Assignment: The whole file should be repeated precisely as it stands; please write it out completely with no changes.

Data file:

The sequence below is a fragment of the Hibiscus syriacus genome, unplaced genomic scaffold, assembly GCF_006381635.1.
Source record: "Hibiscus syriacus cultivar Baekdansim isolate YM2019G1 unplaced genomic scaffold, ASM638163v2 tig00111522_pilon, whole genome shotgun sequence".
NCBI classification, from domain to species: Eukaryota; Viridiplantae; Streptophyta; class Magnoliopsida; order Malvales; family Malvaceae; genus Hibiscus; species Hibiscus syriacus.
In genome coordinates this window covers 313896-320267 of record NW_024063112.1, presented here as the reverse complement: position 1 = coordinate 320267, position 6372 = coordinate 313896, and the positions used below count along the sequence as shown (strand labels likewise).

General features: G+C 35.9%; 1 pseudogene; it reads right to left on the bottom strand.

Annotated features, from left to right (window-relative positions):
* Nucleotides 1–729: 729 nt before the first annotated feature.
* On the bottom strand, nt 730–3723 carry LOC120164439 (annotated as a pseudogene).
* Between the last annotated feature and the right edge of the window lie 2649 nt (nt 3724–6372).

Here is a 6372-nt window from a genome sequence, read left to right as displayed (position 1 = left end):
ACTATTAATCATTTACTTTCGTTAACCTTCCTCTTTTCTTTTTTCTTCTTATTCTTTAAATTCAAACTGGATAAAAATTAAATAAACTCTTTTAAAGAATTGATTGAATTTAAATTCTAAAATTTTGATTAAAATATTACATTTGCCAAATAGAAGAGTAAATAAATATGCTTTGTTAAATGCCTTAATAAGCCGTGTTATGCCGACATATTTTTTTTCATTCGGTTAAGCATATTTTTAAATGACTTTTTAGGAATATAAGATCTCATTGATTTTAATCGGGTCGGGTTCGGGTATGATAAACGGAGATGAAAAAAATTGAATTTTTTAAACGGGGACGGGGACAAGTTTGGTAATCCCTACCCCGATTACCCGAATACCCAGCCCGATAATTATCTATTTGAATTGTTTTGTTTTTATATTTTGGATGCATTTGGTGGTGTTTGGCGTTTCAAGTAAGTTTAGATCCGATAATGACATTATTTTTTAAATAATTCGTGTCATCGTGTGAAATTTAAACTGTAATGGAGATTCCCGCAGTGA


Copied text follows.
The sequence below is a fragment of the Hibiscus syriacus genome, unplaced genomic scaffold, assembly GCF_006381635.1.
Source record: "Hibiscus syriacus cultivar Baekdansim isolate YM2019G1 unplaced genomic scaffold, ASM638163v2 tig00111522_pilon, whole genome shotgun sequence".
NCBI classification, from domain to species: Eukaryota; Viridiplantae; Streptophyta; class Magnoliopsida; order Malvales; family Malvaceae; genus Hibiscus; species Hibiscus syriacus.
In genome coordinates this window covers 313896-320267 of record NW_024063112.1, presented here as the reverse complement: position 1 = coordinate 320267, position 6372 = coordinate 313896, and the positions used below count along the sequence as shown (strand labels likewise).

General features: G+C 35.9%; 1 pseudogene; it reads right to left on the bottom strand.

Annotated features, from left to right (window-relative positions):
* Nucleotides 1–729: 729 nt before the first annotated feature.
* On the bottom strand, nt 730–3723 carry LOC120164439 (annotated as a pseudogene).
* Between the last annotated feature and the right edge of the window lie 2649 nt (nt 3724–6372).

Here is a 6372-nt window from a genome sequence, read left to right as displayed (position 1 = left end):
ACTATTAATCATTTACTTTCGTTAACCTTCCTCTTTTCTTTTTTCTTCTTATTCTTTAAATTCAAACTGGATAAAAATTAAATAAACTCTTTTAAAGAATTGATTGAATTTAAATTCTAAAATTTTGATTAAAATATTACATTTGCCAAATAGAAGAGTAAATAAATATGCTTTGTTAAATGCCTTAATAAGCCGTGTTATGCCGACATATTTTTTTTCATTCGGTTAAGCATATTTTTAAATGACTTTTTAGGAATATAAGATCTCATTGATTTTAATCGGGTCGGGTTCGGGTATGATAAACGGAGATGAAAAAAATTGAATTTTTTAAACGGGGACGGGGACAAGTTTGGTAATCCCTACCCCGATTACCCGAATACCCAGCCCGATAATTATCTATTTGAATTGTTTTGTTTTTATATTTTGGATGCATTTGGTGGTGTTTGGCGTTTCAAGTAAGTTTAGATCCGATAATGACATTATTTTTTAAATAATTCGTGTCATCGTGTGAAATTTAAACTGTAATGGAGATTCCCGCAGTGA